Still shaky with a dreadful hangover, I ordered a pint of diet coke. She handed me a small glass with knuckles of ice and told me to get it myself. Apparently it was a free refill. Anything to save on wages and other pesky variable costs...

And that’s my point - there must have been no more than four waiting staff for a zillion diners. The place was packed and they didn’t have time to fill up the sauce bottles on the salad bar, or get out of the way of customers. Once they were stacked up with plates, they moved as fast as they could through the narrow aisles, regardless of who was in the way.

There was also no time for diplomatic niceties or customer chit-chat. It was all business, and we were just ham-faced beagles on the conveyor belt of modern commerce (or at least that’s what my elderly companion reminded me of). When I asked for English mustard for my steak, the waitress pointed at the yellow squeezy bottle of American-style vomit next to me.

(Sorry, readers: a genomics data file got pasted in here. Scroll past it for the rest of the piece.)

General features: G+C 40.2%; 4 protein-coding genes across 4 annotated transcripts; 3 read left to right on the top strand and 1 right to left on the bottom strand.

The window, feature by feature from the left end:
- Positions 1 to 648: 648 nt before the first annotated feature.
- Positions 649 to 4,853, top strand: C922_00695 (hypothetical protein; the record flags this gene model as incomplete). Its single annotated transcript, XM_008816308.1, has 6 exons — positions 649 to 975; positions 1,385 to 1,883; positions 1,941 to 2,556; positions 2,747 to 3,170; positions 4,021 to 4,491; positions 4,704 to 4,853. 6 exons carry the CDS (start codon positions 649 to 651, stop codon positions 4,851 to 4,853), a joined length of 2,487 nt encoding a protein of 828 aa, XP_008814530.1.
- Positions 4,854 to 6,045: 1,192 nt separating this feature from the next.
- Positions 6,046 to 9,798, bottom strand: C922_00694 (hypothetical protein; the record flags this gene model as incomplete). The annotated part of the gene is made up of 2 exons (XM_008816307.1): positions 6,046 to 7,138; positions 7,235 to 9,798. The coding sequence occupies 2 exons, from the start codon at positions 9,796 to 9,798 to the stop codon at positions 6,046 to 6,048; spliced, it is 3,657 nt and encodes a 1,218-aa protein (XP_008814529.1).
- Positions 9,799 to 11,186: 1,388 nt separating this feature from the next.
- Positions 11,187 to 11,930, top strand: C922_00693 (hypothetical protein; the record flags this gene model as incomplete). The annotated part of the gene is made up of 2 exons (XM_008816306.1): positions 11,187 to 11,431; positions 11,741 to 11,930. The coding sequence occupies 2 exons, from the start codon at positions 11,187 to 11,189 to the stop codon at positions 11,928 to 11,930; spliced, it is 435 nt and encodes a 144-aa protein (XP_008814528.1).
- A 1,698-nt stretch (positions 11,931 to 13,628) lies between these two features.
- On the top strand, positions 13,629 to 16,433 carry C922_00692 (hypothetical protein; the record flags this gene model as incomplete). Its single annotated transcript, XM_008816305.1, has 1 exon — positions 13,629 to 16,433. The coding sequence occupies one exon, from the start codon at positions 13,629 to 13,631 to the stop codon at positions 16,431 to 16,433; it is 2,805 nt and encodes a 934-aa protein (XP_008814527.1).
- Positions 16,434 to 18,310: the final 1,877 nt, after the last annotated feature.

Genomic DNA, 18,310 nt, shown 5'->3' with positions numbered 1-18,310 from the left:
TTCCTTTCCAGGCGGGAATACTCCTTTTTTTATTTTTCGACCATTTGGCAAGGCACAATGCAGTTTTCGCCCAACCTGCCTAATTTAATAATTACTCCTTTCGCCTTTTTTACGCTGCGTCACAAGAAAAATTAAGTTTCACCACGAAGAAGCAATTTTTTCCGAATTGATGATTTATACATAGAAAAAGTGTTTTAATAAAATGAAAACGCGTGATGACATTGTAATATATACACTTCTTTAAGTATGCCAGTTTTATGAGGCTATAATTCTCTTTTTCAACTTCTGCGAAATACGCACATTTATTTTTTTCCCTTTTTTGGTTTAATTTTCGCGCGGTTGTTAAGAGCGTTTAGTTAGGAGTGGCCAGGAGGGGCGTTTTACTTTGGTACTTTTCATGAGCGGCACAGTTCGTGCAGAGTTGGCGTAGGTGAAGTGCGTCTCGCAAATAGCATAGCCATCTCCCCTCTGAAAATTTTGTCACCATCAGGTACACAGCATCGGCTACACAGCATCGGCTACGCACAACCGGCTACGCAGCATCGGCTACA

“No, English mustard,” I told her.

“It is!” she tried to convince me.

But like I said she didn’t have time for conversation. She grabbed a yellow jar from the next table, which wasn’t proper English mustard either, and then ran off to snatch more plates.

I won’t mention the cooking, or why anyone with any sense of taste or even the merest inkling of culinary knowledge would chuck what seemed like half a bottle of triple sec into a peppercorn sauce, or how it’s possible to procure rump steak with sinews running though it as thick as deep-sea cables, or why if you’re going to put bangers and mash on a revamped menu you might as well serve decent sausages.

I won’t mention any of this, because if you're paying just £4.99 for a main meal and unlimited salad you can hardly complain about the cooking can you? Besides, it’s the service I’m talking about. Now, I’m not saying I could do any better, far from it, and four waitresses serving a zillion diners is a feat in itself. It’s the owners and their streamlined budgets and key performance indicators I can’t stomach.